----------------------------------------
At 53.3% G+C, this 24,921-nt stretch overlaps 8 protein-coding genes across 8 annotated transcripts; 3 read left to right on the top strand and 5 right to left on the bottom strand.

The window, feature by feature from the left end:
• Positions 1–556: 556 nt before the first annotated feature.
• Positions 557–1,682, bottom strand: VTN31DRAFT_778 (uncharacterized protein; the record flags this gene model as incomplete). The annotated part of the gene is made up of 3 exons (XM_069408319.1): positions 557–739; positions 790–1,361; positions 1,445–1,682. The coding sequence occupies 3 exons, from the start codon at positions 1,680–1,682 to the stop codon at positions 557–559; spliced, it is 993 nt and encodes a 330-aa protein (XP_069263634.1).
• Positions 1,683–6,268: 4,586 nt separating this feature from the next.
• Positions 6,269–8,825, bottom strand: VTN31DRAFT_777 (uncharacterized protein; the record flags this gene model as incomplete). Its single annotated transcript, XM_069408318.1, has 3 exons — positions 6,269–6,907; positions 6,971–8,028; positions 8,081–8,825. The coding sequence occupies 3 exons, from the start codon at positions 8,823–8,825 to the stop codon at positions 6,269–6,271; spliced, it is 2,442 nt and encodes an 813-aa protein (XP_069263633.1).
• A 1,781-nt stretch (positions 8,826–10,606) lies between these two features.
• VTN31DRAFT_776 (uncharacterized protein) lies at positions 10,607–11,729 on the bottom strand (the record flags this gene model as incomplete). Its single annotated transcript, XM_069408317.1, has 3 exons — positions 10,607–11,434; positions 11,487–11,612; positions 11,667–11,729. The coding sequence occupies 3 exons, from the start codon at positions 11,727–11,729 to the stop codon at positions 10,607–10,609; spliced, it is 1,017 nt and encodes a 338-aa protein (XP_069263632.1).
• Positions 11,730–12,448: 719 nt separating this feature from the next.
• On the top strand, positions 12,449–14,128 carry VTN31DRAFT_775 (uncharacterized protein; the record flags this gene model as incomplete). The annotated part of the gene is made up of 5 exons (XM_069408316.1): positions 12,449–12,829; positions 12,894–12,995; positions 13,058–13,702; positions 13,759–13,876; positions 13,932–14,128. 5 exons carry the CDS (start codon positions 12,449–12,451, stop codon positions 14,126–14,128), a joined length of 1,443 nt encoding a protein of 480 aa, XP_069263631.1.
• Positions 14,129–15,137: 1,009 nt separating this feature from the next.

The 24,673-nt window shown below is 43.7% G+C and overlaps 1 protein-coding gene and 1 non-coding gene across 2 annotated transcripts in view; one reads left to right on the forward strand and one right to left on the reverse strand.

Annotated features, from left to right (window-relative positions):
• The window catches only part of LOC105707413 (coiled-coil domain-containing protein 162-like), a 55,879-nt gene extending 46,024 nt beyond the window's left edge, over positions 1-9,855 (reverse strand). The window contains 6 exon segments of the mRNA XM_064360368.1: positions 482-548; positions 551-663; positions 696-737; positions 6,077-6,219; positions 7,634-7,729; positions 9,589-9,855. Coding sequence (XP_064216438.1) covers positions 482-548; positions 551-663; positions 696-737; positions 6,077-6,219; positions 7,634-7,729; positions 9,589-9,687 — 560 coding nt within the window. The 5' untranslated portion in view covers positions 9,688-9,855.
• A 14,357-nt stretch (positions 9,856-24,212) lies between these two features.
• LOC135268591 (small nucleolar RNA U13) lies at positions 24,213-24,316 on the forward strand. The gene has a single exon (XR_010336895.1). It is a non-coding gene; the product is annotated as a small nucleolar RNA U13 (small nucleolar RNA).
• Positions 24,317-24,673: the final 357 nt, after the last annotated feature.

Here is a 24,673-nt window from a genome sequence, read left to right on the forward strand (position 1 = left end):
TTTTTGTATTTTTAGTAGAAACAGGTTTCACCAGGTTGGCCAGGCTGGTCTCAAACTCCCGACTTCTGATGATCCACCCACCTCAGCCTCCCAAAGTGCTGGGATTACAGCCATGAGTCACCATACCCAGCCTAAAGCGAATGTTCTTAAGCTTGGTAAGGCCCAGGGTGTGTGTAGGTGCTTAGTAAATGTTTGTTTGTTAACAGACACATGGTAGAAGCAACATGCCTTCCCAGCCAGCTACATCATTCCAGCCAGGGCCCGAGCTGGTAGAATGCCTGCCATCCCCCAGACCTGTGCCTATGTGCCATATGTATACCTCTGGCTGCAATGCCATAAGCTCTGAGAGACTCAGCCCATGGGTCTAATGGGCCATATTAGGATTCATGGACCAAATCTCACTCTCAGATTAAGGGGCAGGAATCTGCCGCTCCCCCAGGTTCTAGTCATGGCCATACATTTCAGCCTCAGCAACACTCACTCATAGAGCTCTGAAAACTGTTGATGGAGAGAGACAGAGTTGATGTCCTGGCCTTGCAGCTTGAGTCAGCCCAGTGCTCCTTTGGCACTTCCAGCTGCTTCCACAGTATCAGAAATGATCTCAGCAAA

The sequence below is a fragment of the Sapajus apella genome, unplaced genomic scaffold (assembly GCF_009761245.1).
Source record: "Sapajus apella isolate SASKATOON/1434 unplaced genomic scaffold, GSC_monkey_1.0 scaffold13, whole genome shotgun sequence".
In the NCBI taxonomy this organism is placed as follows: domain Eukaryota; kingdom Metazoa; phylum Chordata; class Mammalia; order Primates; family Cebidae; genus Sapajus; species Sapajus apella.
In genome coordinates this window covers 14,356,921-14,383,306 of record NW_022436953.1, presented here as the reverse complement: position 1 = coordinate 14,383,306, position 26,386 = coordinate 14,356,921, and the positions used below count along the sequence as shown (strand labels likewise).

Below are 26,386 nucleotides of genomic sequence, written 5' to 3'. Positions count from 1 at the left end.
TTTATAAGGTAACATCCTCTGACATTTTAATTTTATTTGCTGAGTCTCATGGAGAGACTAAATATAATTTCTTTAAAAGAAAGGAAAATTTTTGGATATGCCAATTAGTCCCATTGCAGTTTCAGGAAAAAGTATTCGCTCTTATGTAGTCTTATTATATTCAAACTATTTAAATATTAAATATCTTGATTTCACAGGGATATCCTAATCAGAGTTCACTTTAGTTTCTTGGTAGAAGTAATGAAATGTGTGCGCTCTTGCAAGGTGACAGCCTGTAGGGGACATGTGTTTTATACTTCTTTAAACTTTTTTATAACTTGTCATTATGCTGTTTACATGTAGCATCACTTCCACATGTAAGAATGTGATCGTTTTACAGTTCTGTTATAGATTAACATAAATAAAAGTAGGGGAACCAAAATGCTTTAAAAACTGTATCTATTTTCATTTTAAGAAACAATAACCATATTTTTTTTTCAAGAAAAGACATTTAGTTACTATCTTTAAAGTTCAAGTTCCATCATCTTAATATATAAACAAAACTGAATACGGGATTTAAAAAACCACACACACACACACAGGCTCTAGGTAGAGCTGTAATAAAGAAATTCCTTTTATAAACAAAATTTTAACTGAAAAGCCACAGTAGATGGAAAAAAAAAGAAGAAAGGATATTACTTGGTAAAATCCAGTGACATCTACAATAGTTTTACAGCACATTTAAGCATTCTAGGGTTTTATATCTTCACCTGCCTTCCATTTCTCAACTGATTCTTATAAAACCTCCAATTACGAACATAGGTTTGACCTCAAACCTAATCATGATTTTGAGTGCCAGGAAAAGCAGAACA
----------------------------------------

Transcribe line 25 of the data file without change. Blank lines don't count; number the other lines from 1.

TTTATAAGGTAACATCCTCTGACATTTTAATTTTATTTGCTGAGTCTCATGGAGAGACTAAATATAATTTCTTTAAAAGAAAGGAAAATTTTTGGATATGCCAATTAGTCCCATTGCAGTTTCAGGAAAAAGTATTCGCTCTTATGTAGTCTTATTATATTCAAACTATTTAAATATTAAATATCTTGATTTCACAGGGATATCCTAATCAGAGTTCACTTTAGTTTCTTGGTAGAAGTAATGAAATGTGTGCGCTCTTGCAAGGTGACAGCCTGTAGGGGACATGTGTTTTATACTTCTTTAAACTTTTTTATAACTTGTCATTATGCTGTTTACATGTAGCATCACTTCCACATGTAAGAATGTGATCGTTTTACAGTTCTGTTATAGATTAACATAAATAAAAGTAGGGGAACCAAAATGCTTTAAAAACTGTATCTATTTTCATTTTAAGAAACAATAACCATATTTTTTTTTCAAGAAAAGACATTTAGTTACTATCTTTAAAGTTCAAGTTCCATCATCTTAATATATAAACAAAACTGAATACGGGATTTAAAAAACCACACACACACACACAGGCTCTAGGTAGAGCTGTAATAAAGAAATTCCTTTTATAAACAAAATTTTAACTGAAAAGCCACAGTAGATGGAAAAAAAAAGAAGAAAGGATATTACTTGGTAAAATCCAGTGACATCTACAATAGTTTTACAGCACATTTAAGCATTCTAGGGTTTTATATCTTCACCTGCCTTCCATTTCTCAACTGATTCTTATAAAACCTCCAATTACGAACATAGGTTTGACCTCAAACCTAATCATGATTTTGAGTGCCAGGAAAAGCAGAACA